Cute Kittens do NOT Generate Lawyer Business

File this in the stupid social media column.  I thought we had all learned that the number of FaceBook friends, Twitter followers, Google plusses, Snapchat SnapQuantiences and Meerkat Meerkittens had nothing (or so close to nothing its not worth blowing your time on) to do with generating business.  But apparently I’m wrong…. the legal marketing industry is still preaching this stuff, so I’ll keep pushing back, even though I’d rather chew rusty nails then revisit the topic.

But first, let me start with the punchline:  people who “liked” the picture you posted of your Maine Coon kitten sitting in a jack-o-lantern are unlikely to hire you because of it. They also, are highly unlikely to build a good strong personal relationship with you over social media. And they certainly aren’t going to post on Facebook: “I just got a DUI, do you know any lawyers?”

More likely, they just really like kittens. Or Halloween. Or they are 7 years old.  Or they live in Holland. Or they are my mother-in-law.

I didn’t think this post needed to be written, but apparently it does.  I’m taking all names out of the following interchange I shared on Facebook. What follows is NOT tongue-in-cheek irony….

There were a few voices of reason:

Previous comments are absolutely right: paid social for “as needed” legal services like divorce and DUI are unlikely to be an effective use of marketing budget. No matter how good your content is, you aren’t going to convince someone to get divorced or arrested to use your service. And unlike with search marketing, you can’t narrowly target people searching for your service.

And one commenter had it totally nailed:

But why was she “(Kidding!)”? Being Awesome – in law and as a person is the best thing you can do to drive business.  SEO, Social Media and TV ads will never change that.

Now, its possible that over time, through your cute kitten post, you are able to connect with someone who happens to love Maine Coon kittens, who happens to live within 10 miles of your office, who happens to share mutual interests with you beyond kittens, who happens to take the time to build a relationship with you, who happens to have a legal need down that road, that happens to be in your area of practice, and who happens to choose to use Facebook instead of Google to start their search for a lawyer…. but I suspect your time and kittens are better spent on a different marketing channel. Put your kittens down…. and start working harder on being awesome.

 

 

The Beginners Guide to Facebook Advertising

Tackling the many advertising options offered by Facebook can be a challenge. Do I want more likes on my Facebook page? Can I direct people to my website? What’s a boosted post? These and many other questions may be running through your mind, but don’t worry, I’ll be here to guide the way.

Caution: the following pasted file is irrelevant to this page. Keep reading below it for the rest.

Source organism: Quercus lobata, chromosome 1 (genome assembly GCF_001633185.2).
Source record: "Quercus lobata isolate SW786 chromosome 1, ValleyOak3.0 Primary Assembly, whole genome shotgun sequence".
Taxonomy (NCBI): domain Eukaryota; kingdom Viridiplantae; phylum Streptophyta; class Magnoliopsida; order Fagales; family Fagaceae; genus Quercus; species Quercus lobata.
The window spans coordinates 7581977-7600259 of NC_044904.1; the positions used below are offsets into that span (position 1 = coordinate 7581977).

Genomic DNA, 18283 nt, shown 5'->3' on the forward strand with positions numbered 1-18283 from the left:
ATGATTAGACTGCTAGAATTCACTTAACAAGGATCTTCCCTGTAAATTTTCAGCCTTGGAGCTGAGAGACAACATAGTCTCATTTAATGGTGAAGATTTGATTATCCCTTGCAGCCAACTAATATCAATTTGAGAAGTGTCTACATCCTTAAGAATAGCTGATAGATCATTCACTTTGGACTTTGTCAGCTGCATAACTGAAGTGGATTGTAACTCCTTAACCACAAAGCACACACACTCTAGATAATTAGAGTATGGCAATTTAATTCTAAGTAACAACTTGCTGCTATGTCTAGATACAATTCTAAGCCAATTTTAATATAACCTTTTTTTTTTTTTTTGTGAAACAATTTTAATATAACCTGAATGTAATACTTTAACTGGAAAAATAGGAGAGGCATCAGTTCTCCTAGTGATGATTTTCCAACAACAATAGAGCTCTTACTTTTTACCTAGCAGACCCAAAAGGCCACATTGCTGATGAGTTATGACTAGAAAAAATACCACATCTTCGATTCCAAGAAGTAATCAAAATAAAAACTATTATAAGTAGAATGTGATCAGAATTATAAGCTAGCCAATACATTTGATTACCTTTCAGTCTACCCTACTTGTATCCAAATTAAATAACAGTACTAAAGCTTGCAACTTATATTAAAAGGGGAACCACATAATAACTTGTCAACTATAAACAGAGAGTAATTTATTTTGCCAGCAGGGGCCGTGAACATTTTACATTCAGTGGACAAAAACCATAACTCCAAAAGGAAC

Why Facebook Ads?

First and foremost, you may be wondering why a lawyer would even want to advertise on Facebook. Although legal matters can be extremely personal, you have to think about how people make large purchases. They research, compare, and then buy. The traffic you receive from a Facebook ad may not be high converting, but they could be later, so think of these as branding campaigns. But with the extremely low cost of running ads on Facebook, it doesn’t hurt to dip your toes in the water.

Boosted Posts

Boosted posts are the easiest way to get familiar with Facebook advertising. A boosted post is essentially a post you might share with friends and followers, the only difference is you can now target people outside of that circle. You can target a specific location, a certain age group, and even narrow it down to job title and interests (this can be particularly helpful for workers’ compensation campaigns).

A boosted post could be a link to a recent blog on your site, or an update about your firm. Almost anything you share on your Facebook page can be used as a boosted post (consult their ad policies for more information).

Once you’ve published the post live on your page, you’ll find an option to boost underneath (there are other ways to get here, but I find this to be the easiest).

Boosted Post Button

You’ll then choose your targeting settings.

Facebook Boosted Post Demographics

And set your budget.

Boosted Post Budget

You’ll be able to preview your post before submitting in both desktop and mobile versions.

Boosted Post Preview

Once submitted, your post will be visible when someone matching your targeted audience scrolls through their newsfeed. With this kind of post, a potential client can click through to your website, visit your Facebook page, like your page directly from the post, comment, like, and share.